Posts Tagged ‘China flood’

China flood toll reaches 1072
Sify News online
5 Aug 2010

The toll in floods triggered by torrential rains in China this year has reached 1,072, while 619 people are still missing. The floods have affected over 140 million people in 28 provinces and caused economic losses estimated at almost 210 billion yuan, said Shu Qingpeng, deputy director of the Office of State Flood Control and Drought Relief.

Floods also destroyed over 1.1 million homes and damaged 9.72 million hectares of farmland, Xinhua reported. Rivers like the Yangtze, the Yellow and the Songhua were all swollen to danger levels after heavy rains. Authorities have evacuated 10.42 million people this year from areas at risk of flooding, he said.

President Hu Jintao, Premier Wen Jiabao and Vice Premier Hui Liangyu were concerned about the relief and rescue work, he said, adding that the central government has allocated more than 2.1 billion yuan for the purpose.


Severe floods in China threaten to block Three Gorges Dam with waste
Recycle news online
August 4th, 2010 by Sarah Flanagan

Intense flooding from the Yangtze River in China is threatening the Three Gorges Dam as thick layers of waste are brought down the river. According to the state media in a report on Monday, the rubbish could pose a threat to the gates of the dam by blocking them. Dam official Chen Lei said that the large mass of waste accumulating in the area could cause the miter gate to jam. Although it was not detailed what the effects of a jam would be for the dam operations.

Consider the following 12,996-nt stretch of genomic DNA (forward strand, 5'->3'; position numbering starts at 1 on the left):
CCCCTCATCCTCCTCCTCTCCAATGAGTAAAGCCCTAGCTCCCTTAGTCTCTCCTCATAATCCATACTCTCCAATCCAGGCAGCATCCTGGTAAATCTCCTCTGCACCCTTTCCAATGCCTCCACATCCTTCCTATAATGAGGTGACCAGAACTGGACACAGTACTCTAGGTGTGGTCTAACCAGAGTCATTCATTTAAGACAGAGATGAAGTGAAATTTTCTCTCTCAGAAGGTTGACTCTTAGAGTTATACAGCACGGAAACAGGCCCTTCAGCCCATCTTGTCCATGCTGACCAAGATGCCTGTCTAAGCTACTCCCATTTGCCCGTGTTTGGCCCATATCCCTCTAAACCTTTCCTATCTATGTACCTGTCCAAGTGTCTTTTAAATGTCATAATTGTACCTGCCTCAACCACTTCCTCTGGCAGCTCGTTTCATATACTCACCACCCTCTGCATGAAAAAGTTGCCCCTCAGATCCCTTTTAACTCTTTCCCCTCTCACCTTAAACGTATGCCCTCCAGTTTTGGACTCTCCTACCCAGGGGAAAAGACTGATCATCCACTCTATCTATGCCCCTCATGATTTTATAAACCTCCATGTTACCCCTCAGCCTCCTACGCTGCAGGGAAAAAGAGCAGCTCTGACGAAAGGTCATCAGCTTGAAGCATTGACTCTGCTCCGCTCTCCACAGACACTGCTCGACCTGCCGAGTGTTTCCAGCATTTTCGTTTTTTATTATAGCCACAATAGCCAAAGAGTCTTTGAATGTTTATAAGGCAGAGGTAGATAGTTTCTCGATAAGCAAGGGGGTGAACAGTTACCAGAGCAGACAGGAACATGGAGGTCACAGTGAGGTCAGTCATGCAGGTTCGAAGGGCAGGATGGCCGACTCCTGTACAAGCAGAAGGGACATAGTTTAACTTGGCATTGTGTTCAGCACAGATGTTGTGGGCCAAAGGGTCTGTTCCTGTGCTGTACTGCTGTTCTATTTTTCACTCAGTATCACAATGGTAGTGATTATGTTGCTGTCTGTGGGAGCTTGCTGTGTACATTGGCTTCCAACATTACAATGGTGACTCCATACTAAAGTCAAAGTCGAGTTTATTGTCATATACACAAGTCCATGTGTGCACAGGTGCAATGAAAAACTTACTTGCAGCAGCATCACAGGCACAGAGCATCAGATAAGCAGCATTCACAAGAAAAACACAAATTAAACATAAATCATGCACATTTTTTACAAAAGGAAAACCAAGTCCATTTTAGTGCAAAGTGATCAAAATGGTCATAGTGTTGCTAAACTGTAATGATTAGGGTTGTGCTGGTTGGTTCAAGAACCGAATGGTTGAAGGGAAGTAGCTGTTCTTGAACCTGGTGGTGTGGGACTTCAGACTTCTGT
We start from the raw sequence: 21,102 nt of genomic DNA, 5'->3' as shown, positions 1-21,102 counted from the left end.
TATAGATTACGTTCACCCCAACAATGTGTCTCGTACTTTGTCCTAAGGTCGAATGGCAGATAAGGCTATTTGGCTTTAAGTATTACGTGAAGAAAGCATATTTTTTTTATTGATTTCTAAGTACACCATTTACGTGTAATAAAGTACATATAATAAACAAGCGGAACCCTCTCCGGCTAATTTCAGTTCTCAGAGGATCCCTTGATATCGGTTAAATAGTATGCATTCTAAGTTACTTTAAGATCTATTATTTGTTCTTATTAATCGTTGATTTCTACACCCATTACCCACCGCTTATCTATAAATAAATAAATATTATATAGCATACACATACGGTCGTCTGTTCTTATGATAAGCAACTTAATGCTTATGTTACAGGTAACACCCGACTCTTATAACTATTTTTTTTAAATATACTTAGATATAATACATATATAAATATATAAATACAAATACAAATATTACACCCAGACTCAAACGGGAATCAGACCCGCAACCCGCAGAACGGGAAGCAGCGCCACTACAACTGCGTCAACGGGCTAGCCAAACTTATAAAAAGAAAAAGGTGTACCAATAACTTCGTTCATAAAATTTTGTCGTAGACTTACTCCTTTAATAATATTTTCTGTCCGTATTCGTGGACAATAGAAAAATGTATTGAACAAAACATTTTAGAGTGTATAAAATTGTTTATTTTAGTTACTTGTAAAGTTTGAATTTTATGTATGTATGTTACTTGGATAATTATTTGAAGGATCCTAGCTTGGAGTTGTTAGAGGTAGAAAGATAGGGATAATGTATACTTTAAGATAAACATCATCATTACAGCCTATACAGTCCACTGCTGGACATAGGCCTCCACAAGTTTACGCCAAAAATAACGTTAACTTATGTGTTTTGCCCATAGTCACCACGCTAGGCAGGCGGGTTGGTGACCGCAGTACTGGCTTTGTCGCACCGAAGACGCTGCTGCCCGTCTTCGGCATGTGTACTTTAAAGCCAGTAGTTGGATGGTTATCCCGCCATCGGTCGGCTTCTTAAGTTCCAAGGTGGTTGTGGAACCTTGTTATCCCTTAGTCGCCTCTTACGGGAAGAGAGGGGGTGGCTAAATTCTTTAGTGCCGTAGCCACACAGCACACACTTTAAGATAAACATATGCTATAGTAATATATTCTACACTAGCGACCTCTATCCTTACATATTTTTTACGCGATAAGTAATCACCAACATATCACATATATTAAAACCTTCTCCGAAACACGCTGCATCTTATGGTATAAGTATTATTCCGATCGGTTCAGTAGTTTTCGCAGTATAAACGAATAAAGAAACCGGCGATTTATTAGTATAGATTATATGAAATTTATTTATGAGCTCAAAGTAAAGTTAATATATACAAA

Mr Chen has said that unusually large amounts of waste are being pushed downstream by the heavy rain such as branches, domestic waste, and plastic bottles. So far, almost 3,000 tonnes of rubbish has been pooling at the base of the dam per day. The heart of the issue, according to Chen, is that there is a lack of resources in manpower and equipment to clear enough of the waste in time.

Currently, the layer of refuse covers more than 50,000 square meters and is almost 60 centimeters deep. The pile, according to the government, first began to form in early July, the start of China’s rainy season. So far, 150,000 to 200,000 cubic meters have been cleared costing nearly 10 million yuan ($1.5 million dollars). Over 150 million people live close to the dam, but cities are unprepared to handle the sheer amount of waste accumulating at its base.

The dam is the world’s biggest hydropower project and was touted as an ideal solution to ending centuries of flooding at the basin of the Yangtze River. Environmental groups have previously protested against the dam’s environmental impact, which displaced over 1.4 million people to be constructed.